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After the Gulf Spill, a Brighter Future for This Utility

Jason Stipp

Jason Stipp: I'm Jason Stipp from Morningstar. As BP and the market continued to contend with the Gulf oil spill, Morningstar's Paul Larson, editor of the Morningstar StockInvestor newsletter, has been looking for stocks that may have been unfairly punished as a result of the disaster in the Gulf. He found something interesting in the utility sector, and he is here to tell us a little bit about it today.

Paul, thanks for joining me.

Paul Larson: Thanks for having me.

Stipp: So, this is an investment theme you have been thinking a lot about recently, and you came upon a pretty well-known utility. Tell us a little about the company and what it does.

Larson: Right. Well, when I was thinking about the oil spill, I thought to myself, "Okay. Let's try and find some of the silver linings here." And one of the stocks that I found is Exelon, a company that's actually in the Tortoise Portfolio in the StockInvestor newsletter.

And Exelon is a utility company, they own regulated utilities, ComEd here in Northern Illinois and PECO in Pennsylvania. But where the company gets the majority of its earnings and where the majority of their future value is, is their merchant power-generating business, and this is a business where they get the majority of their power from nuclear power plants. So, when you think about Exelon, it's clear that we should think about it as a nuclear power plant operator.

Stipp: Okay. And you mentioned to me that there are some different drivers that may be affecting its growth prospects in the future. What are some of the short-term drivers that you are looking at that may bode well for Exelon?

Larson: Well, the short-term drivers are, we have a normalization in the weather. In 2009, we had an extremely cool summer season, and in 2010, with the recent heat wave, we're having a much more normal weather pattern. And this is bullish for both electricity demand and power prices.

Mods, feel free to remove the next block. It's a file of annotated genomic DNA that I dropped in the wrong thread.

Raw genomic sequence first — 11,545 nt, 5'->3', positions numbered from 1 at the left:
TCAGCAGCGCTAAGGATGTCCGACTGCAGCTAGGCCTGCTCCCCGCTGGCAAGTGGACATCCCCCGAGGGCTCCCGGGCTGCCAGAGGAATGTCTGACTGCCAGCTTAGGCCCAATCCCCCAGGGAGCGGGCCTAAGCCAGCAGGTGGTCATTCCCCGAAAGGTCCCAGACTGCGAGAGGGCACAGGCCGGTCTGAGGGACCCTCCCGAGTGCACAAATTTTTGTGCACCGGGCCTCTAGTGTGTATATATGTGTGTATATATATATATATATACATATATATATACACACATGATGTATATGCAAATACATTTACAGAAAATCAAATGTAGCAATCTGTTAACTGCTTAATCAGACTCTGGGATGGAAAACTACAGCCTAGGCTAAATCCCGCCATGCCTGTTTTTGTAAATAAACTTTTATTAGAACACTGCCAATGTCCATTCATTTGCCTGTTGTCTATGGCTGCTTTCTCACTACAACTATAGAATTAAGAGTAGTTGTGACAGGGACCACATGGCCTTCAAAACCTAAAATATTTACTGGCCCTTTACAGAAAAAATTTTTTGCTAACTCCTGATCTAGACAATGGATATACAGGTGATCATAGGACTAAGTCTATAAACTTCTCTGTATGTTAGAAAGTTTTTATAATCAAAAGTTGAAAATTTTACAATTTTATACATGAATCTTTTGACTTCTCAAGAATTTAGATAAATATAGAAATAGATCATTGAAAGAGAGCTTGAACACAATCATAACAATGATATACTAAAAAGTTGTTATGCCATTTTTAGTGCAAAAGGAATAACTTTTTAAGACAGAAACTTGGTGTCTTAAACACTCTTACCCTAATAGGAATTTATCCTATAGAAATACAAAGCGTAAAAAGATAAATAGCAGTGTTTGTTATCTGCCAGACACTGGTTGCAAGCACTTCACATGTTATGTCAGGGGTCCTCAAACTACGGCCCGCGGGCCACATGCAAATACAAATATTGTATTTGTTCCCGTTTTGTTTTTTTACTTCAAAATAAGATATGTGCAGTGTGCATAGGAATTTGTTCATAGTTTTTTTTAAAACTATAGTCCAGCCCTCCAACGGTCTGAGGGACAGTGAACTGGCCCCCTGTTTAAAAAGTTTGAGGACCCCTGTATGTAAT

And then also, I would say that industrial production is another area that that's a bright spot. At the height of the recession, we saw industrial power demand actually decline from the peak by about 15%, which is just an unprecedented decline in power demand, and as the recovery continues to gain steam, we foresee a recovery in actual demand for electricity.

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Stipp: Well, I was on the East Coast last week, Paul, and I can tell you my demand for electricity certainly went up. You're also looking at some longer-term drivers that maybe affecting the company in a positive way. When you're looking out a little bit further, what things do you think are going to be a plus for Exelon?

Larson: Well, this is where the oil spill comes in. When you look at some of the effects of the oil spill, one we have the drilling moratorium, which is going to cut the future natural gas supply to this country, and though natural gas is not part of Exelon's business at all directly, Exelon is very much dependent on natural gas prices, and this is because the marginal watt of electricity is generated by natural gas fired power plants. So, electricity prices are determined by natural gas prices, and obviously electricity prices impact Exelon's business. So, a cut in natural gas supply is going to raise the price of natural gas, it's going to raise price of electricity.